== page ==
Nevertheless, the ASTRO bill seeks to dispense entirely with the pragmatic and carefully designed balancing act inherent in the five-year planning process. It would allow the secretary of the interior to offer lease sales anywhere in federal waters at any time, essentially cutting out the public, ocean stakeholders, and state and local governments from having a say in where future drilling would occur. For cities, counties, and states that depend on clean and healthy oceans to support their coastal economies, this big government and corporate overreach would be a slap in the face. It would send the message that unless these stakeholders support more offshore drilling, their opinions and livelihoods are meaningless to Washington’s policymakers.

Buying off coastal states

When President Barack Obama implemented the most recent five-year drilling program, he considered the concerns of more than 120 coastal communities and 1,200 legislators from states along the Atlantic seaboard who fiercely resisted Big Oil’s desire to open the South Atlantic to drilling. This opposition was grounded in the understanding that opening the Atlantic to drilling would endanger existing sustainable industries such as recreation, tourism, and fishing, putting them at risk of major economic losses in the event of an offshore oil spill. In the aftermath of the Deepwater Horizon disaster in the Gulf of Mexico, these industries lost nearly $7 billion, resulting in job losses across the economy.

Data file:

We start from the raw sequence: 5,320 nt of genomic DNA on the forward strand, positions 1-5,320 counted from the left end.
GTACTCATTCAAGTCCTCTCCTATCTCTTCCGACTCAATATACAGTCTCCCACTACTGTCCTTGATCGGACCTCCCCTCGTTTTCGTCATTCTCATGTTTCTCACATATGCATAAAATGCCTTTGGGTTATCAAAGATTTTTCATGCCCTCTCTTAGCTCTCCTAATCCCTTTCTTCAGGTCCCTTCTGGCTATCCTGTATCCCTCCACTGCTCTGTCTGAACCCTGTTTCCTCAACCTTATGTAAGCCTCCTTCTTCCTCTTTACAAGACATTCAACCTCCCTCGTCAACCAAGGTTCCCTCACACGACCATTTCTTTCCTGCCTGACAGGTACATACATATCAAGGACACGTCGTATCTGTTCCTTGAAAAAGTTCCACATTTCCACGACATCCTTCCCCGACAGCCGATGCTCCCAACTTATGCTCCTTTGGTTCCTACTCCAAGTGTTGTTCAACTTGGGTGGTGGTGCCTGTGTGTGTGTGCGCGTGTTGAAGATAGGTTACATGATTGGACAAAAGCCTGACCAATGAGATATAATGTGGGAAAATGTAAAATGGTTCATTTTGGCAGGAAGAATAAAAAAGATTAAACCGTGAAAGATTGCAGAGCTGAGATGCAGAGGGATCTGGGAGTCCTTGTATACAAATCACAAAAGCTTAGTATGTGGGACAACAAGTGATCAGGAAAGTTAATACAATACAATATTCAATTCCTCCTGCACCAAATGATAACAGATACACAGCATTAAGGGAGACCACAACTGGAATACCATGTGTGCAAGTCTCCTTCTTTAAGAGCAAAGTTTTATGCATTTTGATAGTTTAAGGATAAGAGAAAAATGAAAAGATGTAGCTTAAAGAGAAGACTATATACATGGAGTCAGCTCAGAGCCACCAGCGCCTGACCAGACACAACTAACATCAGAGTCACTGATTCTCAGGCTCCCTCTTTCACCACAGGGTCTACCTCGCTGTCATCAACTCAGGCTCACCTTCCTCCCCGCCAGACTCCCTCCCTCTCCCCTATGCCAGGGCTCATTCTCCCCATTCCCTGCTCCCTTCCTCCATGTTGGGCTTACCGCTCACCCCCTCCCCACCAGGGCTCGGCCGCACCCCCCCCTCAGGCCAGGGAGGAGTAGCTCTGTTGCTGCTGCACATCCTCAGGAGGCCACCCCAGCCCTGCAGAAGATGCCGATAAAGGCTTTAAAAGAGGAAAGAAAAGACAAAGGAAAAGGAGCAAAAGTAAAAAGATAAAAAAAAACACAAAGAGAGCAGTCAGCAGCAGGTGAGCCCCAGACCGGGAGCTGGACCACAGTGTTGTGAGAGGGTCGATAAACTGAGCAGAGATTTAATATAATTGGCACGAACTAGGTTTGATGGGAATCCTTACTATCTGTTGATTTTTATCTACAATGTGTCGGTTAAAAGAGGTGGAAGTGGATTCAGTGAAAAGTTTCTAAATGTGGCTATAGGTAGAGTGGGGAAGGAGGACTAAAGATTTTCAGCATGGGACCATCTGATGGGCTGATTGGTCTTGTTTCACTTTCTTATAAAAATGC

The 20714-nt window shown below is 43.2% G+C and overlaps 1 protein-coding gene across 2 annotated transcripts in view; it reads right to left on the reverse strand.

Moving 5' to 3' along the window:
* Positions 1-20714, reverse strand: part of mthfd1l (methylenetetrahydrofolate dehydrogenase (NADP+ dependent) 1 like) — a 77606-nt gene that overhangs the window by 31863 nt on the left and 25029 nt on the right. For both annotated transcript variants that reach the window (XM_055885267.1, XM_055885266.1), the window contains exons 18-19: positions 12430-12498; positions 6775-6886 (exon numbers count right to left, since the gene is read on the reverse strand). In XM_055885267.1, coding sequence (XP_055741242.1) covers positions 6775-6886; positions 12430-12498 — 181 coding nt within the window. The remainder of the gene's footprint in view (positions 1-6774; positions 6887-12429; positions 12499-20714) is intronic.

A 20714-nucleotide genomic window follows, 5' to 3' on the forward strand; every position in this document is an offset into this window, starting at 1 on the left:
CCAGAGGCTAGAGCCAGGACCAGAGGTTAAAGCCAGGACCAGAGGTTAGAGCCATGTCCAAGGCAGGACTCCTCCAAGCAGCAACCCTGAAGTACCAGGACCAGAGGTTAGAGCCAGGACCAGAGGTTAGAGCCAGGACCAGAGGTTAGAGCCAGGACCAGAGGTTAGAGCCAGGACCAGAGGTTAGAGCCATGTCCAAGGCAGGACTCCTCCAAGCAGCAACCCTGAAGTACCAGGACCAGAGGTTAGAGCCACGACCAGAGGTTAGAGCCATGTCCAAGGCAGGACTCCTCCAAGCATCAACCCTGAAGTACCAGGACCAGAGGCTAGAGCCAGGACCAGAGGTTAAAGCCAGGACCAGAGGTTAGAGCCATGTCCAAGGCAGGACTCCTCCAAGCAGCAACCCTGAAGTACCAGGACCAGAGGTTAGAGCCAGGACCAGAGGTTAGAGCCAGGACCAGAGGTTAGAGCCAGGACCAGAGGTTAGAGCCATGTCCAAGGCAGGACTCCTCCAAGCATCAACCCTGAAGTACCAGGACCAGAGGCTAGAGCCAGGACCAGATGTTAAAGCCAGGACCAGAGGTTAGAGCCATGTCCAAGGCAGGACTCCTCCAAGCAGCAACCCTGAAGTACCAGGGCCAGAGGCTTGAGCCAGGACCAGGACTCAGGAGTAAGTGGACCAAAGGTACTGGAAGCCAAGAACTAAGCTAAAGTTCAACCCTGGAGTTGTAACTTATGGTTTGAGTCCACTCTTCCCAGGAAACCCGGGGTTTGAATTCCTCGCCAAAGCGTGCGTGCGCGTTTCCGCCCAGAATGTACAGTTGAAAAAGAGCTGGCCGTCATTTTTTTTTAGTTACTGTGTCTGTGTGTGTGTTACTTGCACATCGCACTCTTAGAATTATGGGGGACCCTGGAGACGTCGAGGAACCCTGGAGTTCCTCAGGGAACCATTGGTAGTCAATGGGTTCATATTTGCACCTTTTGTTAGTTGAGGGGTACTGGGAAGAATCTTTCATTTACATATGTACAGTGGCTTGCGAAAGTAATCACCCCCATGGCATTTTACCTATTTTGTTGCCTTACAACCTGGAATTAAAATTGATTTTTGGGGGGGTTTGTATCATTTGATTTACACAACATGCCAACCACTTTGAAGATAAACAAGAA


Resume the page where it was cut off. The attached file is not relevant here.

The ASTRO Act attempts to gain support from federal, state, and local politicians along the Atlantic coast and in Alaska by offering various inducements, including payments directly to “coastal political subdivisions” at the expense of all U.S. taxpayers who collectively own the United States’ offshore natural resources. The bill would also raise the cap on current revenue sharing in the Gulf of Mexico, costing the federal government more than $12 billion that it would otherwise earn from production in that region alone. In other words, the act attempts to buy support from coastal communities by asking them to take the chance that oil won’t soil shorelines and decimate fish populations the way BP’s blowout devastated the Gulf Coast in 2010. It’s a bad bet, since accidents will happen, and it overlooks the federal taxpayers who would get the short shrift.

Restoring conflict of interest at the Department of the Interior

In 1982, then-Secretary of the Interior James Watt, an avowed champion of extractive industry,  announced the creation of a new agency, the Minerals Management Service (MMS), which he designed to implement his goal of leasing 1 billion acres of federal waters for offshore drilling. To expedite this onslaught, the MMS brought together several previously dispersed functions of the Interior Department’s oversight of OCS development. Those functions included planning and leasing, safety and environmental enforcement, and collection of revenue from industry in exchange for the privilege of developing taxpayer-owned natural resources.